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128

homes

Overview

Crest Nicholson, which is also delivering homes at Urban&Civic’s site at Houlton, Rugby, has acquired one of the only remaining parcels in Key Phase 1 and is building 192 homes. The range of homes will include one and two-bed apartments and four-bed townhouses along the Boulevard. Townhouses with balconies will surround the cricket pitch, while semi-detached and mews properties will frame the Linear Park.

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192

homes

Overview

Parcel 7 is the next parcel to see an estimated 260 homes delivered. The land is currently being prepared and discussions are at an advanced stage which will see a new national housebuilder join us at Alconbury Weald.

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260

estimated homes


Jobs

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Integral to the mixed-use community being delivered at Alconbury Weald is the 575 hectare Enterprise Zone. Within this zone, the Outline Consent approves up to 290,000 sq.m of B class employment floorspace and up to 7,000 sq.m of retail uses. With over 90,000 sq.m of floorspace already delivered in a range of buildings the Alconbury Enterprise Campus has provided an attractive location for businesses to locate and expand. Cambridgeshire County Council will also be opening their new headquarters at Alconbury during 2020. Urban&Civic places considerable emphasis on boosting skills and jobs in the local area and is involved in a range of interventions with stakeholder and local partners such as EDGE.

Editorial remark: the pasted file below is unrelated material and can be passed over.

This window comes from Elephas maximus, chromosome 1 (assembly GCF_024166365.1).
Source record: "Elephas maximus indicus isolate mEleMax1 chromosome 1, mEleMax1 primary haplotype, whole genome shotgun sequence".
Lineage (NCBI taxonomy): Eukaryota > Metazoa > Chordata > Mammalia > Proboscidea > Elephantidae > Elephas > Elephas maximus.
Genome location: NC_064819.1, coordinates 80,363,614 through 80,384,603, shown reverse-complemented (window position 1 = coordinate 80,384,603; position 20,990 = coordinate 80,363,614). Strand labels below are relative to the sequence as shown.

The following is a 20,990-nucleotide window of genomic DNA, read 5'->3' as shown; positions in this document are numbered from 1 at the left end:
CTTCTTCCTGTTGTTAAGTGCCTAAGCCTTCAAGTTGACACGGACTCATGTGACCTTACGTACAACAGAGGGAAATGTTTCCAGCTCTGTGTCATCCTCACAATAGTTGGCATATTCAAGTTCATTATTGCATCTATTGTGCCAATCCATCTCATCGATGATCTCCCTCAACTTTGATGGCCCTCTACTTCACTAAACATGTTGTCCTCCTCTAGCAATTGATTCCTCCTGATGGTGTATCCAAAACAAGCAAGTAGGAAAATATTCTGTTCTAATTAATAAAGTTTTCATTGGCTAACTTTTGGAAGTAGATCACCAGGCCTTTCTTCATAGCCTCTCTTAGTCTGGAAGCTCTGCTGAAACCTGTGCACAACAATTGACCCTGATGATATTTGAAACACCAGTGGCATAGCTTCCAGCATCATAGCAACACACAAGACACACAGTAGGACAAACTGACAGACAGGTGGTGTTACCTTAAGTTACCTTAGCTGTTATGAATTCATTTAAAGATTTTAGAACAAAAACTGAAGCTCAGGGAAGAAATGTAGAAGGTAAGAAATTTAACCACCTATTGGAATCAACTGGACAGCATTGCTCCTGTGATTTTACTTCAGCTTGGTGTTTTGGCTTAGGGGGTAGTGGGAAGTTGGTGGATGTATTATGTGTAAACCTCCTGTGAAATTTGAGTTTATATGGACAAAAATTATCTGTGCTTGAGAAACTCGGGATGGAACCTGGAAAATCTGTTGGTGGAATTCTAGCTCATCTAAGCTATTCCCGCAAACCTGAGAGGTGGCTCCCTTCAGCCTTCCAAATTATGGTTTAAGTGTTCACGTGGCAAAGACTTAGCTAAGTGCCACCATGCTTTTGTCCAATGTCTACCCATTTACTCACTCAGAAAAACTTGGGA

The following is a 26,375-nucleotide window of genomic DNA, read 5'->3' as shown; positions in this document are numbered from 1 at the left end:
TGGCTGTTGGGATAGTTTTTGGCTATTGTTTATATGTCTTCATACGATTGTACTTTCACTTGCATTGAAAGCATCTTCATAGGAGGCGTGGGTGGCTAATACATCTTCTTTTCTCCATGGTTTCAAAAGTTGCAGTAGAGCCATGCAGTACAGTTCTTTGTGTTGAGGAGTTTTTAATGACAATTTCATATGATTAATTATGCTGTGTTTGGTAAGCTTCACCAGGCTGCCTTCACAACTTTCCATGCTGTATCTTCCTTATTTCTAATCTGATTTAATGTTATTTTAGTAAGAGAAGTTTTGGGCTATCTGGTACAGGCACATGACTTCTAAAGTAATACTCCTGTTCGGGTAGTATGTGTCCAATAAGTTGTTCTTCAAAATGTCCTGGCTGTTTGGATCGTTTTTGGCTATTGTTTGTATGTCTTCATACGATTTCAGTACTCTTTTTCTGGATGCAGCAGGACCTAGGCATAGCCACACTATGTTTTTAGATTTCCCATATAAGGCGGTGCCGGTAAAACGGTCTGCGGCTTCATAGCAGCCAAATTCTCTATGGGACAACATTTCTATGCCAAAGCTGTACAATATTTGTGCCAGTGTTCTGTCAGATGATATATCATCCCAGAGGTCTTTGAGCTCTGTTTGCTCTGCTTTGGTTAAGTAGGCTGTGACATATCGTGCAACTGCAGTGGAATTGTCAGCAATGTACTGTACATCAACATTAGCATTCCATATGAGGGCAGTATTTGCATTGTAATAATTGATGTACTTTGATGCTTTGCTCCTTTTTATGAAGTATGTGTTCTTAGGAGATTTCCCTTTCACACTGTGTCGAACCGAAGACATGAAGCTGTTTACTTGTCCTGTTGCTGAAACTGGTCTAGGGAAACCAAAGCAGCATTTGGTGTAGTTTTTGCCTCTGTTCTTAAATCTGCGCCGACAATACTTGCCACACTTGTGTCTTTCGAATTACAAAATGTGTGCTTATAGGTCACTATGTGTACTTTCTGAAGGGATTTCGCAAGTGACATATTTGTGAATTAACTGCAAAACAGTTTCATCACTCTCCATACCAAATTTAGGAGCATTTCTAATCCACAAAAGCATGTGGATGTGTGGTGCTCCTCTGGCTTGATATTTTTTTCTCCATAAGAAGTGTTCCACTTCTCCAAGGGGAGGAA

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EDGE

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Overview

John Adams Toys is a local toy manufacturer, famous for producing the Rubik’s Cube.  Bringing together their Research & Development facility and office space in partnership with Urban&Civic, who project managed the development, a bespoke 120,000 sq.ft fit-for-purpose Head Office and warehouse has been created to underpin their exciting growth plans. 

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120,000 sq.ft

Overview

MMUK is part of the global group which works with growers across 20 countries worldwide to provide year round integrated tree to table products for fruit, juice and ice creams. Their building at Alconbury, with a footprint of 220,000 sq.ft, is one of the largest fresh produce facilities in the UK.

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220,000 sq.ft

Overview

IKO is a Canadian manufacturer of low carbon construction materials. Their building is the largest single footprint building in the EZ and, once fully built out, will be 450,000 sq.ft. The chevrons on IKO’s roof recreate the markings on the approach to the former runway and help celebrate the site’s former use when viewed from above.

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450,000 sq.ft

Overview

Opened in Summer 2018, the Incubator 2 has provided “grow-on” space for a number of Incubator tenants and is home to the Cambridgeshire and Peterborough Combined Authority.